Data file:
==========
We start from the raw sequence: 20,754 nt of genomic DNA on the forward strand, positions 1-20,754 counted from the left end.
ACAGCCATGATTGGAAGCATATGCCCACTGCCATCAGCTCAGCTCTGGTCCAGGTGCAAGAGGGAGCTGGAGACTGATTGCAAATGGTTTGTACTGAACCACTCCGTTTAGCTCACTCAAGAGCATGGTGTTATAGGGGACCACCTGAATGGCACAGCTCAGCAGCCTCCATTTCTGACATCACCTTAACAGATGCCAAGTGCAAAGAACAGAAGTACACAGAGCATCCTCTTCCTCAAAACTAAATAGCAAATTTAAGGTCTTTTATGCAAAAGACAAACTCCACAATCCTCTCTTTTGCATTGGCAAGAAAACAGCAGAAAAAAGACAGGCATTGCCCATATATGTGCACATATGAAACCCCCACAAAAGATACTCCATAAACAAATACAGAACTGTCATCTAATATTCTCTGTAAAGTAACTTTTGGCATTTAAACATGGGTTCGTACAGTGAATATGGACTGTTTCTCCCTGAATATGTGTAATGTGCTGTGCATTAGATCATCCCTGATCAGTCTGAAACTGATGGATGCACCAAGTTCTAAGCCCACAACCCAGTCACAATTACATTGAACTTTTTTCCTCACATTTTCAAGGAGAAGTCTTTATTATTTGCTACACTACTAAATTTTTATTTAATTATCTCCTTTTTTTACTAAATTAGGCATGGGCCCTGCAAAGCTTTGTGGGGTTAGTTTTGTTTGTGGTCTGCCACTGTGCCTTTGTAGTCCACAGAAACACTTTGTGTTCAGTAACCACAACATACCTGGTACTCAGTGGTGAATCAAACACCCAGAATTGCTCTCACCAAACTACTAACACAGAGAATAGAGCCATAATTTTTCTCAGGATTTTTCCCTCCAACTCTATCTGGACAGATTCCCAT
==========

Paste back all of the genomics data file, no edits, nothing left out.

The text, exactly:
We start from the raw sequence: 20,754 nt of genomic DNA on the forward strand, positions 1-20,754 counted from the left end.
ACAGCCATGATTGGAAGCATATGCCCACTGCCATCAGCTCAGCTCTGGTCCAGGTGCAAGAGGGAGCTGGAGACTGATTGCAAATGGTTTGTACTGAACCACTCCGTTTAGCTCACTCAAGAGCATGGTGTTATAGGGGACCACCTGAATGGCACAGCTCAGCAGCCTCCATTTCTGACATCACCTTAACAGATGCCAAGTGCAAAGAACAGAAGTACACAGAGCATCCTCTTCCTCAAAACTAAATAGCAAATTTAAGGTCTTTTATGCAAAAGACAAACTCCACAATCCTCTCTTTTGCATTGGCAAGAAAACAGCAGAAAAAAGACAGGCATTGCCCATATATGTGCACATATGAAACCCCCACAAAAGATACTCCATAAACAAATACAGAACTGTCATCTAATATTCTCTGTAAAGTAACTTTTGGCATTTAAACATGGGTTCGTACAGTGAATATGGACTGTTTCTCCCTGAATATGTGTAATGTGCTGTGCATTAGATCATCCCTGATCAGTCTGAAACTGATGGATGCACCAAGTTCTAAGCCCACAACCCAGTCACAATTACATTGAACTTTTTTCCTCACATTTTCAAGGAGAAGTCTTTATTATTTGCTACACTACTAAATTTTTATTTAATTATCTCCTTTTTTTACTAAATTAGGCATGGGCCCTGCAAAGCTTTGTGGGGTTAGTTTTGTTTGTGGTCTGCCACTGTGCCTTTGTAGTCCACAGAAACACTTTGTGTTCAGTAACCACAACATACCTGGTACTCAGTGGTGAATCAAACACCCAGAATTGCTCTCACCAAACTACTAACACAGAGAATAGAGCCATAATTTTTCTCAGGATTTTTCCCTCCAACTCTATCTGGACAGATTCCCAT